‘ Taiheiyo no Kiseki — Fokkusu to Yobareta Otoko (Oba: The Last Samurai)’

A balanced, moving elegy to Japan's last action hero

by Mark Schilling

Japanese mass-audience movies about the country’s military during World War II are usually melodramatic, sentimental or blatantly nationalistic. But their pure-hearted tokkotai (suicide squad) pilots flying to certain death are hardly representative of the typical Japanese soldier who, as the war entered its last, desperate days, was often starving, hunted and thinking more about survival than glory, self-immolating or no.

Clint Eastwood’s 2006 “Letters from Iwo Jima” starred Ken Watanabe as the brilliant real-life general who led the defense of Iwo Jima against the invading Americans, but the heart of its story was the struggle of an ordinary private (Kazunari Ninomiya) to somehow make it out of the inferno alive. The film celebrated courage on both sides, but presented war as the nasty, brutal business it is.

Hideyuki Hirayama’s “Taiheiyo no Kiseki — Fokkusu to Yobareta Otoko (Oba: The Last Samurai)” may be based on a novel by WWII veteran Don Jones about the Japanese defense of Saipan, but the Eastwood influence is apparent, mostly for the better.

Its hero is Capt. Sakae Oba (Yutaka Takenouchi), who in real life was stationed on Saipan when American forces invaded on June 15, 1944. On July 7, he took part in the largest banzai charge of the Pacific War, resulting in 4,300 Japanese deaths, but miraculously survived. Retreating into the jungle with the remnants of the Japanese forces and civilian population, he lived a fugitive existence, while leading a guerrilla war.

Oba and his ragtag band finally made their base on Mount Tapochau, the island’s highest point, where they could keep an eye on the enemy from every direction. Even after Japan’s surrender on Aug. 15, 1945, they continued their resistance.

No doubt thinking of the box office here and abroad, the producers have balanced Oba with a fictional American captain, Herman Lewis (Sean McGowan), who speaks Japanese, sympathizes with Oba’s cause and serves as a negotiator between the Americans and Oba and his men. This leads to some improbabilities, as when Lewis pulls shogi (Japanese chess) pieces out his pocket to earnestly explain the Japanese martial mentality to a cartoonish, casually racist colonel (Daniel Baldwin).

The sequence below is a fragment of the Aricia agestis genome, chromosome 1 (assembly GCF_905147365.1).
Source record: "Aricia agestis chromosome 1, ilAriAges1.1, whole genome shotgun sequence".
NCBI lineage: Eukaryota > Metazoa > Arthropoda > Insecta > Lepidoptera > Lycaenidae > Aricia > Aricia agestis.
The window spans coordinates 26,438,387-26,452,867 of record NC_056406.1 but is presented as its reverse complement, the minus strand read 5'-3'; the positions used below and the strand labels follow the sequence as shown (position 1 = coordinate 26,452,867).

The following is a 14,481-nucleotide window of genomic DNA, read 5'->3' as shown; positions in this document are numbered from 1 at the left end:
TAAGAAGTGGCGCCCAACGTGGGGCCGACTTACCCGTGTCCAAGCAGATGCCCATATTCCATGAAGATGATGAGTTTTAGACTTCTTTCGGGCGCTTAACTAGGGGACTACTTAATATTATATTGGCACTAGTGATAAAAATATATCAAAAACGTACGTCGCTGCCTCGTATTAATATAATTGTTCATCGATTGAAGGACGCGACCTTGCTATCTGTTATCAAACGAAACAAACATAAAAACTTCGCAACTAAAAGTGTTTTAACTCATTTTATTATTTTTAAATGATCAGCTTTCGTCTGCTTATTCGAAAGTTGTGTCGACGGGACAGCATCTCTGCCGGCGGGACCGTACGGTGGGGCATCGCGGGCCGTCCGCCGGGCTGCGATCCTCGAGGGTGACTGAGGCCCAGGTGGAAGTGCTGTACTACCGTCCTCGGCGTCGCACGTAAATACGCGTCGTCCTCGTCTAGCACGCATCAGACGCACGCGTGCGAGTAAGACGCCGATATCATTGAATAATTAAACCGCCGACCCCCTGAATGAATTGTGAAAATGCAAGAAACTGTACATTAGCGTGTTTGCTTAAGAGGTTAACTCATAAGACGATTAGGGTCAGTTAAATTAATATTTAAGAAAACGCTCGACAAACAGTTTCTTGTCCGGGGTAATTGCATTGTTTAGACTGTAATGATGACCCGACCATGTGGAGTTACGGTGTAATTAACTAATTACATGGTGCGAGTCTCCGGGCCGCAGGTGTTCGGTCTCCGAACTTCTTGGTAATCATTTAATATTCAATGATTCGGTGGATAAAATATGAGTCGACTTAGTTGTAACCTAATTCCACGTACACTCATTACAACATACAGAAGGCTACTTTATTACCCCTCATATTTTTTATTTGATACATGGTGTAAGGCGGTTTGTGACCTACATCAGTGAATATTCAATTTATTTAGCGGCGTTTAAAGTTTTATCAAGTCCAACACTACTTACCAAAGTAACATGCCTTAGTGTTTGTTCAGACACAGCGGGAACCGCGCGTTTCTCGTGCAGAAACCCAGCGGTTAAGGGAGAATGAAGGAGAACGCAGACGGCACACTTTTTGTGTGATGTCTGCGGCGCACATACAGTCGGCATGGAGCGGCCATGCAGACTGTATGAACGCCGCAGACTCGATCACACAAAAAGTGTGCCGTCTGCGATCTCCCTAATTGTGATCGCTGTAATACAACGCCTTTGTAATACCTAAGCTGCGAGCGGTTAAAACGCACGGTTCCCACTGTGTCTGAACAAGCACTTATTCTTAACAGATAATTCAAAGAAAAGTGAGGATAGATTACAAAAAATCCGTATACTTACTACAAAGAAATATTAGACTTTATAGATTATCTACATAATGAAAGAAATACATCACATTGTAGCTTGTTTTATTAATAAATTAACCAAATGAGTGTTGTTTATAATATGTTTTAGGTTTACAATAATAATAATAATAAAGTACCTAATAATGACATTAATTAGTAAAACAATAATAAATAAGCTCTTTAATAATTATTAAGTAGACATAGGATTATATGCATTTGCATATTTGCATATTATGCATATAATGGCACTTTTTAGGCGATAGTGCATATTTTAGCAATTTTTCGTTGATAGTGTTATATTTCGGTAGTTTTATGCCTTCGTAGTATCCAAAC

But at least McGowan, Baldwin and Treat Williams, playing a colonel more sympathetic to persuading, rather than annihilating, the Japanese resistors, are what Hollywood calls recognizable names. They are also, despite their occasionally clunky dialogue, real actors, which the vast majority of foreigners appearing in Japanese films are not. And they are directed by not the veteran Hirayama, maker of the award-winning 1998 drama “Ai wo Kou Hito (Begging for Love)” and smart 2002 black comedy “Warau Kaeru (The Laughing Frog),” but the bilingual and bicultural Cellin Gluck (“Sideways,” 2009), who has none of the tone deafness that so often afflicts Japanese directors working with outlanders.

What makes the film more than a “Letters” knockoff, however, is Takenouchi’s performance as Oba. I don’t know whether he prepped by starving himself down as Christian Bale famously did for “The Machinist,” but he has the emaciated look and weary manner of a hardened fighter with no illusions about the ultimate outcome.

At the same time, his Oba is no macho manga hero (Toshiaki Karasawa plays that role as a submachine-gun-wielding yakuza-turned-soldier) or unbending bitter-ender (Mao Inoue fills that slot as a fierce-eyed nurse who hates the Americans for killing her family). He is instead a no-drama sort who sees his job as protecting the lives of his people while eliminating as many of the enemy as possible. And he is determined to keep at it until he is ordered otherwise. There is no jut-jawed egotism in this attitude; Oba is unfussily doing his duty as he understands it.

Which may make the film sound jingoistic — a longing look back at the days when Japanese men were not “grass eaters” (soshoku, the derisive term for today’s passive, metrosexual male) but stoic, loyal sons of Dainippon (Great Japan). It is not, really. Instead, it admires its pacifist characters, such as the gentle-spirited Haruko (Tomoko Nakajima), who tenderly cares for her aged mother in the jungle and, after surrendering, smilingly returns to her housewifely routine in a detention camp.

She and her civilian counterparts, more than Oba and his band, represent Japan’s postwar future, in all its mainly peaceful mundanity. I couldn’t help wonder, though, where the Obas of today might be. If he was indeed the “last,” his country is lost.